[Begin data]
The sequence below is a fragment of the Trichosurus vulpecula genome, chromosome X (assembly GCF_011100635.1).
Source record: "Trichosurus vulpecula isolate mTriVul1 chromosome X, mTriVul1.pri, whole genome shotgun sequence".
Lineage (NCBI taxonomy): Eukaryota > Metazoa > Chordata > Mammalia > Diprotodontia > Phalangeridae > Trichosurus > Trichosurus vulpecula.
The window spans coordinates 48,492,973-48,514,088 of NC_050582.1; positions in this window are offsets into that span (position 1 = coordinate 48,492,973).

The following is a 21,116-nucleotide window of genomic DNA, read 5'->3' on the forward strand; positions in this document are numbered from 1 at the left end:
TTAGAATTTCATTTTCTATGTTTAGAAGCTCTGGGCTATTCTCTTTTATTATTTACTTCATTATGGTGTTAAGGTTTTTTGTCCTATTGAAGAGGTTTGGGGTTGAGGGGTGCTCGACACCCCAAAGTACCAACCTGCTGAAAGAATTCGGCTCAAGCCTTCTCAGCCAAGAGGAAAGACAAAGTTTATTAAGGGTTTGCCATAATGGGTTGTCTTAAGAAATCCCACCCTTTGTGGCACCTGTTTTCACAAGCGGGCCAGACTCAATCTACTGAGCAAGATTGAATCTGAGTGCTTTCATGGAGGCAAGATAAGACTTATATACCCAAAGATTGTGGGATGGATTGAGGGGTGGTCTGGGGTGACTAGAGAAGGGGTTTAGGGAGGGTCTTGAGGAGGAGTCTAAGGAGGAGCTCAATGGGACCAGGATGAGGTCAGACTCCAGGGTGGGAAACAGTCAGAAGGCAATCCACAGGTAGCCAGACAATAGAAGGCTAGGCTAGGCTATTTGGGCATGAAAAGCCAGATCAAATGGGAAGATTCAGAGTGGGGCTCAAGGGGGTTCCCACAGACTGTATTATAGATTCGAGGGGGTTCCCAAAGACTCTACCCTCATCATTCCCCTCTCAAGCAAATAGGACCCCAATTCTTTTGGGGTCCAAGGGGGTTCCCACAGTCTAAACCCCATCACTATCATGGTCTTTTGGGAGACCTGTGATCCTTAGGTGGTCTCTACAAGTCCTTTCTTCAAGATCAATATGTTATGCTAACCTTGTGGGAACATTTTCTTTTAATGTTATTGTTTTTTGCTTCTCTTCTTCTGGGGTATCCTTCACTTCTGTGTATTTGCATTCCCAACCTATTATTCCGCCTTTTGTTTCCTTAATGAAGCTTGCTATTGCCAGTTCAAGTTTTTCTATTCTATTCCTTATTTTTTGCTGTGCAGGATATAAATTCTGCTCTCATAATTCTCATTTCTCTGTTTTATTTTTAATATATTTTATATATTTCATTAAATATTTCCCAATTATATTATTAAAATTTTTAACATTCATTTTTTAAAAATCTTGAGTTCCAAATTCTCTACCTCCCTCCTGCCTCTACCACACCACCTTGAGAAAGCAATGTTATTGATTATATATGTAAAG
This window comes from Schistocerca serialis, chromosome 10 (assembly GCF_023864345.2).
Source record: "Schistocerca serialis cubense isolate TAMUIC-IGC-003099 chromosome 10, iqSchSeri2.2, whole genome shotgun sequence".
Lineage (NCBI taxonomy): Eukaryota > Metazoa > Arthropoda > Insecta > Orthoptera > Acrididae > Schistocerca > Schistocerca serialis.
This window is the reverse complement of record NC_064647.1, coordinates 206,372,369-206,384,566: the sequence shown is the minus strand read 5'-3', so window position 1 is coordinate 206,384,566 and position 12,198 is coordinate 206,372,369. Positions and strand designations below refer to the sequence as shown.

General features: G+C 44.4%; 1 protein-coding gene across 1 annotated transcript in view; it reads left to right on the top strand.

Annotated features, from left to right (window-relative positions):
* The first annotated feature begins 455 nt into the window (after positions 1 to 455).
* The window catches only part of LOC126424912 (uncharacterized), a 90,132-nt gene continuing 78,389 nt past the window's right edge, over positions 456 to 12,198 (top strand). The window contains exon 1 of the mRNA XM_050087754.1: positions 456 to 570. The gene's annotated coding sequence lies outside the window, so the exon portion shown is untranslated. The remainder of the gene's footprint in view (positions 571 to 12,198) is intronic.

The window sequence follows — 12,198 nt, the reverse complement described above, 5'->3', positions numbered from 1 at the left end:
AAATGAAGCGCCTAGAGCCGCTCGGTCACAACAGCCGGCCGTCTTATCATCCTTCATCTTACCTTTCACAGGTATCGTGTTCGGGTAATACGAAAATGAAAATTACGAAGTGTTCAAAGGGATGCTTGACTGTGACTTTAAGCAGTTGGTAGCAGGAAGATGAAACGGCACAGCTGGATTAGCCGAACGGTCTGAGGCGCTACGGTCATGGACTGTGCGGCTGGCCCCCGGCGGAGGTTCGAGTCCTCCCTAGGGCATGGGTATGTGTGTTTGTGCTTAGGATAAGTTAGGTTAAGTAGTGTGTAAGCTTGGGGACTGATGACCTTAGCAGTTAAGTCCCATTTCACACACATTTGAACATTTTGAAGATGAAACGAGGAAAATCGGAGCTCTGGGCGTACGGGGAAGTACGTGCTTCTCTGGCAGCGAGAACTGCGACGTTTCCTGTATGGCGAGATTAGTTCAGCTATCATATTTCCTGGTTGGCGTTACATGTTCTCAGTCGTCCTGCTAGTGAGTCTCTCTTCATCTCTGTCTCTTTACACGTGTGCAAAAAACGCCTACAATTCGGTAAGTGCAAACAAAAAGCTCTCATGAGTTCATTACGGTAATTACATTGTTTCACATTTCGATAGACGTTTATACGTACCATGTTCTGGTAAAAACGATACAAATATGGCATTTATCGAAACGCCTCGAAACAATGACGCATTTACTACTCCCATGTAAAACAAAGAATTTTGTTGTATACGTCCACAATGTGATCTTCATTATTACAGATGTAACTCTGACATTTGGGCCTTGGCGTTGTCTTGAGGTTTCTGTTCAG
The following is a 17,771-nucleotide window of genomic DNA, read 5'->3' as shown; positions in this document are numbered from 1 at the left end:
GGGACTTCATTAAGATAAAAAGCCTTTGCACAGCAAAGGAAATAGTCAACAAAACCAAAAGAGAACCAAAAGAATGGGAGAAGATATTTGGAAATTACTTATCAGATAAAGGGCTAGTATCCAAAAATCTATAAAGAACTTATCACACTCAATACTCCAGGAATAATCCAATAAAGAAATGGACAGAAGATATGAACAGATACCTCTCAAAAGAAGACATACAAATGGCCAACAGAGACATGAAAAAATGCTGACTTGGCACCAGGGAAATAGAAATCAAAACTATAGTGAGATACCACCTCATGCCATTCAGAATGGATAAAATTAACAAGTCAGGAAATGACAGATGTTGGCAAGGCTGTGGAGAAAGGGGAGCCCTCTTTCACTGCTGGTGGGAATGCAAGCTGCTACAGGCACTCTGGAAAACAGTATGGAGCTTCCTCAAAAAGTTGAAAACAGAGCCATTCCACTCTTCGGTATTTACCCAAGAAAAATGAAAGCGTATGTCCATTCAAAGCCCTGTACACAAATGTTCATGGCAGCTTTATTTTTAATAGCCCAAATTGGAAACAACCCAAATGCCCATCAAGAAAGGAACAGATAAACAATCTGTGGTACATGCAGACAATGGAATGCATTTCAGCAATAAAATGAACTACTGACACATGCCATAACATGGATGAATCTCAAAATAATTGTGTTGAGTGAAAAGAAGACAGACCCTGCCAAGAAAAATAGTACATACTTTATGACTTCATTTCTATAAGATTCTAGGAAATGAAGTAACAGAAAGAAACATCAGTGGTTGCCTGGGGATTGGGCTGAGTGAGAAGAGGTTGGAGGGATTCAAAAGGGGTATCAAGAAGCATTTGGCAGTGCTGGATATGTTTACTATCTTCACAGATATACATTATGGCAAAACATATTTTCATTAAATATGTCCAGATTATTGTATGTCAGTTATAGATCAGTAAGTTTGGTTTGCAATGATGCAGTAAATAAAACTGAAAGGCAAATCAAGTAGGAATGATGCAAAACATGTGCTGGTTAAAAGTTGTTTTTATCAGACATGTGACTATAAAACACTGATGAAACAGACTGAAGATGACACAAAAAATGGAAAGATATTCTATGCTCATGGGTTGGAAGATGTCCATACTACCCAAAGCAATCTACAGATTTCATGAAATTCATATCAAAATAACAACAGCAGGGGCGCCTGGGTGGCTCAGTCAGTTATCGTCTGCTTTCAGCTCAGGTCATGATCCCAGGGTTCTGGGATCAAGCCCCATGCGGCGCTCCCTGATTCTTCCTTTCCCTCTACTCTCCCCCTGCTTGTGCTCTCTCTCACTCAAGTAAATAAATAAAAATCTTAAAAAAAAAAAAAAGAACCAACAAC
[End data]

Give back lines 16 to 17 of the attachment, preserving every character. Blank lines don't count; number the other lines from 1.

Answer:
AAATGAAGCGCCTAGAGCCGCTCGGTCACAACAGCCGGCCGTCTTATCATCCTTCATCTTACCTTTCACAGGTATCGTGTTCGGGTAATACGAAAATGAAAATTACGAAGTGTTCAAAGGGATGCTTGACTGTGACTTTAAGCAGTTGGTAGCAGGAAGATGAAACGGCACAGCTGGATTAGCCGAACGGTCTGAGGCGCTACGGTCATGGACTGTGCGGCTGGCCCCCGGCGGAGGTTCGAGTCCTCCCTAGGGCATGGGTATGTGTGTTTGTGCTTAGGATAAGTTAGGTTAAGTAGTGTGTAAGCTTGGGGACTGATGACCTTAGCAGTTAAGTCCCATTTCACACACATTTGAACATTTTGAAGATGAAACGAGGAAAATCGGAGCTCTGGGCGTACGGGGAAGTACGTGCTTCTCTGGCAGCGAGAACTGCGACGTTTCCTGTATGGCGAGATTAGTTCAGCTATCATATTTCCTGGTTGGCGTTACATGTTCTCAGTCGTCCTGCTAGTGAGTCTCTCTTCATCTCTGTCTCTTTACACGTGTGCAAAAAACGCCTACAATTCGGTAAGTGCAAACAAAAAGCTCTCATGAGTTCATTACGGTAATTACATTGTTTCACATTTCGATAGACGTTTATACGTACCATGTTCTGGTAAAAACGATACAAATATGGCATTTATCGAAACGCCTCGAAACAATGACGCATTTACTACTCCCATGTAAAACAAAGAATTTTGTTGTATACGTCCACAATGTGATCTTCATTATTACAGATGTAACTCTGACATTTGGGCCTTGGCGTTGTCTTGAGGTTTCTGTTCAG
The following is a 17,771-nucleotide window of genomic DNA, read 5'->3' as shown; positions in this document are numbered from 1 at the left end: